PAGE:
Saturday, April 27, 2013

What is a Whole Foods, Plant Based Diet?

In my last post I outlined how I came to be thoroughly convinced that whole foods and plant-based foods are the healthy option. 

But what IS a whole food? What counts as plant-based? 

Whole foods are "foods that are unprocessed and unrefined 
or processed and refined as little as possible before being consumed." (*)

'Plant based' is basically an inclusive term applied to vegans, vegetarians, and those who eat eggs, and dairy products, but avoid meat.  (who would technically be classified as lacto-ovo-vegetarian ... as if it matters.)  

Now, before you think I've got it all together - please know that I don't. I had diet coke last night. I'm dipping tortilla chips in hummus right now. Trading in unhealthy for healthy around here has been and continues to be a process. 

This eating style tends to raise a few questions: 
If I'm just eating fruit and veggies, what am I eating?! And - the ever popular - where do I get my protein?! 

I must confess here that I was oddly concerned those first days that I might fall over in the middle of the afternoon, having become too weak from a lack of meat. It's been a month, and I've not fallen over once.  (Actually I feel stronger and more mentally alert! More on that later...)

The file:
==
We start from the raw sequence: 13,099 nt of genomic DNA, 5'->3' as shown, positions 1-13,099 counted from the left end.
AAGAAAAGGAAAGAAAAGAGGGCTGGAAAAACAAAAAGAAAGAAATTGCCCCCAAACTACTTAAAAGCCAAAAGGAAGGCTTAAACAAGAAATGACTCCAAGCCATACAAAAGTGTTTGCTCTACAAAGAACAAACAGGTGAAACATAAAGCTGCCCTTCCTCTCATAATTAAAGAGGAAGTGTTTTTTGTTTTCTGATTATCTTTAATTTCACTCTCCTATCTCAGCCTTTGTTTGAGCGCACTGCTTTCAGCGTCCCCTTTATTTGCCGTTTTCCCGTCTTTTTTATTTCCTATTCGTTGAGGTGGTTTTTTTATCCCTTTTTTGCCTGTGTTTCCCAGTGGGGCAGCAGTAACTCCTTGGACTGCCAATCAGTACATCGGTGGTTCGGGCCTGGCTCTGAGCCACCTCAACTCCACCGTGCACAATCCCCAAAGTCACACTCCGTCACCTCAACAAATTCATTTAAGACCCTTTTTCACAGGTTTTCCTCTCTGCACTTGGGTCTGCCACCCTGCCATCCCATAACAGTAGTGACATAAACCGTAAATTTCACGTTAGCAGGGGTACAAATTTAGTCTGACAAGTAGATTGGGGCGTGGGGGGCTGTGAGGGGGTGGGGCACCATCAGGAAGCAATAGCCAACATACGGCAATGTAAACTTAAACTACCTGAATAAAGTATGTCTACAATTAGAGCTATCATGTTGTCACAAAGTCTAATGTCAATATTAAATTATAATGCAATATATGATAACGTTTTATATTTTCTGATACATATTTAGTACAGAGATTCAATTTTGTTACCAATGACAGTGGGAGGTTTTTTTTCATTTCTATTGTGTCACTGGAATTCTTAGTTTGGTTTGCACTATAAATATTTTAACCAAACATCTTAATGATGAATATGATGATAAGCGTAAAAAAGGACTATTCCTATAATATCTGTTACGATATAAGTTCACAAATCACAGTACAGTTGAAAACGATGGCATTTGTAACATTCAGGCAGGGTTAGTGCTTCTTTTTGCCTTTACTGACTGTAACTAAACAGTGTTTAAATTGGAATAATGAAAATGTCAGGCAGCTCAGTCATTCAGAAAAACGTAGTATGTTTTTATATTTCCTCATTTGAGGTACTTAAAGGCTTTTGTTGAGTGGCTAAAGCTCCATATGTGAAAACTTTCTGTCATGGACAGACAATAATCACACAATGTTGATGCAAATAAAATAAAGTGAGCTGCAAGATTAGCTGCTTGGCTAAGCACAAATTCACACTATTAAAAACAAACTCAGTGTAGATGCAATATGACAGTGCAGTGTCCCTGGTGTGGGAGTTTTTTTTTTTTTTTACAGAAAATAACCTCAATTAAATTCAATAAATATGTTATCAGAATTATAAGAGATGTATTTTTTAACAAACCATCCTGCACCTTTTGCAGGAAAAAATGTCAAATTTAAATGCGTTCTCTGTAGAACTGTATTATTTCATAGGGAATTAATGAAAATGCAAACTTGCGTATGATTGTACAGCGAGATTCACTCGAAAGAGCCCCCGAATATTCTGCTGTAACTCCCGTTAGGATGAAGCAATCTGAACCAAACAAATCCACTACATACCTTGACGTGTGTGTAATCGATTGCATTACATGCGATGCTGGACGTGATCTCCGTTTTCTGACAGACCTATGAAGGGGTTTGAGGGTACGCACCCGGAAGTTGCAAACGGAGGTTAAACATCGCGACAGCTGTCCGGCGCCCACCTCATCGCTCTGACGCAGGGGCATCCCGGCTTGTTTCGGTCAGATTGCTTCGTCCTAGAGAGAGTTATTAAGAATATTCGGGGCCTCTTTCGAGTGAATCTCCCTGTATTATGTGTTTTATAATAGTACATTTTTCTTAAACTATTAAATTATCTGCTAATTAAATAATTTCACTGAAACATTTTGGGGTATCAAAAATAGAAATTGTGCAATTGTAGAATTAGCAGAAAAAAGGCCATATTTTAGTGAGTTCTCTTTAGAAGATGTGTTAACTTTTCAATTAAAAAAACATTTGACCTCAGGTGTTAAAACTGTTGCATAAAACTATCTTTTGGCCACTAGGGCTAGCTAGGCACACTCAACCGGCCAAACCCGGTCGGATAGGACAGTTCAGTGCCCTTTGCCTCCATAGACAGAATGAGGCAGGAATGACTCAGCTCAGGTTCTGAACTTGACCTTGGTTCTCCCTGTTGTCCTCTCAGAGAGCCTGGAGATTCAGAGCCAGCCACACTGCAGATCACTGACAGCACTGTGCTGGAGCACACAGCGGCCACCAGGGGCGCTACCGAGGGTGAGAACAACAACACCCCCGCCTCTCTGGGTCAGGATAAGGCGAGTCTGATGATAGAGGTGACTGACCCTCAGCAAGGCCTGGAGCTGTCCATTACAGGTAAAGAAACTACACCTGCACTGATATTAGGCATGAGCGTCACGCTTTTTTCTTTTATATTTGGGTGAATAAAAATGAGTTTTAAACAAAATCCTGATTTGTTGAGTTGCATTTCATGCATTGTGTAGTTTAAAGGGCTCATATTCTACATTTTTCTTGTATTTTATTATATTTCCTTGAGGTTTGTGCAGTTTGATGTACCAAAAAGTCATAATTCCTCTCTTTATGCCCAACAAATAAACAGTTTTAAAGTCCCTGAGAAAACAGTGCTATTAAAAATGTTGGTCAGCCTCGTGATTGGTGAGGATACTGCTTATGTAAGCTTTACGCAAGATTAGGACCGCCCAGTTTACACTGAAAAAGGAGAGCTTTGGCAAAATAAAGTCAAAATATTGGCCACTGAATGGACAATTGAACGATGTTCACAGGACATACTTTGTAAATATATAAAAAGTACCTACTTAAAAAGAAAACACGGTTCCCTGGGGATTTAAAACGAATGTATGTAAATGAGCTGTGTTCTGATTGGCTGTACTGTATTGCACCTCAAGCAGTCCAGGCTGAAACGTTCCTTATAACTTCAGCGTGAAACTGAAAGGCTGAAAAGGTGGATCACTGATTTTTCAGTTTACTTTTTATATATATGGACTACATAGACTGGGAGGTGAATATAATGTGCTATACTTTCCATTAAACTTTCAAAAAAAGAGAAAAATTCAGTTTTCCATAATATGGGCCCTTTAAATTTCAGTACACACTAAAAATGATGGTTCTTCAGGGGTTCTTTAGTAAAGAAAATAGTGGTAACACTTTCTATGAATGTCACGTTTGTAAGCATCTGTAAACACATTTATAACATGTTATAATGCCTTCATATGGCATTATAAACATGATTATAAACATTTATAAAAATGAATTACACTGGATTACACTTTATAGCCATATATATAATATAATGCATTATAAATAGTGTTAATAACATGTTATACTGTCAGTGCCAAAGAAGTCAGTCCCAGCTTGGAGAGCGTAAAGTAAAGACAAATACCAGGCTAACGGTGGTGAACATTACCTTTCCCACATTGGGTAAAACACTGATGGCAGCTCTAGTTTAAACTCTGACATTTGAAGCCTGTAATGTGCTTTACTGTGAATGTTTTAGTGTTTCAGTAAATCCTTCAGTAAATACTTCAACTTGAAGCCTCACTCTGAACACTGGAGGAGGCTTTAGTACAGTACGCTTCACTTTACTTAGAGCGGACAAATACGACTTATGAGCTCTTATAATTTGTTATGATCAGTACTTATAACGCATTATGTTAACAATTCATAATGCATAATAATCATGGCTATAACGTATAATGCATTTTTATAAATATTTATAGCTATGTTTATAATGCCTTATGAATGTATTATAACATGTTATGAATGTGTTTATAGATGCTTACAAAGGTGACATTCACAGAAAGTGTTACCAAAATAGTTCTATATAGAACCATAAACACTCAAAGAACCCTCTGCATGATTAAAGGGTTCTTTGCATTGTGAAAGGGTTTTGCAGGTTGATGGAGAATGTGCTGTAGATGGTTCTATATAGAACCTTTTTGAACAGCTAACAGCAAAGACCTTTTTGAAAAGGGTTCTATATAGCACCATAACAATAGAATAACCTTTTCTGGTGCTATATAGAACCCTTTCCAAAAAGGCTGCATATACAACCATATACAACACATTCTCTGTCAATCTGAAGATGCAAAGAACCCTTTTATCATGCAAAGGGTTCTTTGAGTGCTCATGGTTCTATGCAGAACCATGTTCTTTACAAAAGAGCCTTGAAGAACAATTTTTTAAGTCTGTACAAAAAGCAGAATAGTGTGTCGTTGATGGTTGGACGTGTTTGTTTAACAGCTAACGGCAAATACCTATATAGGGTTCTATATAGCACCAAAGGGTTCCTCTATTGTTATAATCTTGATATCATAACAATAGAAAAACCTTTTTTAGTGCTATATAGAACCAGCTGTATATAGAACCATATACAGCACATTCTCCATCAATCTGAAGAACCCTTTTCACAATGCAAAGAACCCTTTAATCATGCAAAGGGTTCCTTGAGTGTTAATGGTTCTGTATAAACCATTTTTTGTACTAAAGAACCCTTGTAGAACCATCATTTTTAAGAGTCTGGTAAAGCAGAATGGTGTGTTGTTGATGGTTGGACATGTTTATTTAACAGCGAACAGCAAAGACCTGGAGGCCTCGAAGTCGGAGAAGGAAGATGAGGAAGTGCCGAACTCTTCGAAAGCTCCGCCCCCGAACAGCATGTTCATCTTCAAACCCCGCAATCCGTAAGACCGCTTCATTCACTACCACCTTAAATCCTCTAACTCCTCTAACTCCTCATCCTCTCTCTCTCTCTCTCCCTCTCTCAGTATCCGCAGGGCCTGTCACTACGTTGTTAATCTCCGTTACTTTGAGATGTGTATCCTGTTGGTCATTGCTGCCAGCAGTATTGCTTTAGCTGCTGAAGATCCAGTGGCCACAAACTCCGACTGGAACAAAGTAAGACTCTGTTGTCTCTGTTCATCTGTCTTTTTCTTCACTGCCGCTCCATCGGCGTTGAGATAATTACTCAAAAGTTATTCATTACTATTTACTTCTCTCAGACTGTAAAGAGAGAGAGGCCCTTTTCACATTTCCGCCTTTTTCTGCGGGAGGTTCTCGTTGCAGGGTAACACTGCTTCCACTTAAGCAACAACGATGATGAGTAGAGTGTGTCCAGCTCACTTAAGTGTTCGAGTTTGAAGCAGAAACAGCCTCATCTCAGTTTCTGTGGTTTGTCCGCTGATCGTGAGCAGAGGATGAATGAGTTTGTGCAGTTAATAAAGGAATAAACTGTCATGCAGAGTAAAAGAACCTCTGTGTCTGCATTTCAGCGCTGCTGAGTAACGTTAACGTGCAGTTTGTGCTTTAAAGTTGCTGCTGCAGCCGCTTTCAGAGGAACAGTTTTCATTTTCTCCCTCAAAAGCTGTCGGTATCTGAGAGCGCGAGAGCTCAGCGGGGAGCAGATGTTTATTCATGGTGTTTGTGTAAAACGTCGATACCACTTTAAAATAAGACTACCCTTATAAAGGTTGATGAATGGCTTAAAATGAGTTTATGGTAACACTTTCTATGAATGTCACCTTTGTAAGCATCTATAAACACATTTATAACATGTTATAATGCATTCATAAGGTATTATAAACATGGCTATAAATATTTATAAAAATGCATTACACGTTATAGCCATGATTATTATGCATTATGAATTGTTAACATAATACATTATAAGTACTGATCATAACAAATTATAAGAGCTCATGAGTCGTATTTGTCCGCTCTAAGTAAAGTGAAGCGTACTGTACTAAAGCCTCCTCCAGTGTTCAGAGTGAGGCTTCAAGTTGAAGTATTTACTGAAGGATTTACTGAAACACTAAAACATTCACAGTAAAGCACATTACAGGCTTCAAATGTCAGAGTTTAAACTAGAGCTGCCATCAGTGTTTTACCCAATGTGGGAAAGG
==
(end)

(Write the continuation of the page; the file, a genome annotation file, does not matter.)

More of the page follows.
Here's a sample of what I eat in a day, with protein sources highlighted. (Though all fruits and vegetables have some protein)


1-2 cup coffee (1-2 tsp brown sugar)
Smoothie (2 cups of fruit, 1 cup water, kale or spinach, chia seeds, flaxseed)

Toasted tomato sandwich
1/2 cup trail mix

1/2 cup trail mix
piece of fruit (or, today, a soup bowl of chips and 1/2 cup of chipotle hummus - Mmm! )

personal pan size vegetarian pizza (black beans and spinach  on a tortilla crust is my fave) or 1/2-1 cup serving of sweet potato lasagne... something veggie :) 

bowl popcorn, salted, with 1-2 tbsp butter (when do you measure? When it's hard or melted??) 

** on days I work out, a protein shake is added too.
Hmm. It doesn't look like much in a list like that, but I'm FULL. It's surprising how filling healthy foods really are. Empty calories in processed foods don't keep me satisfied as long as whole foods do. Interesting... (who knows? Maybe this way of eating is not as expensive as one would think, if one needs fewer whole foods than processed 'food'...)  who eat milk or eggVegetarians who eat milk or eggs are called "lacto-ovo-vegetarians"
For more info on identifying whole foods, how to shop and much much more, check out 
100 Days of Real Food

What kind of whole foods do you plan to rotate into your meal plan?


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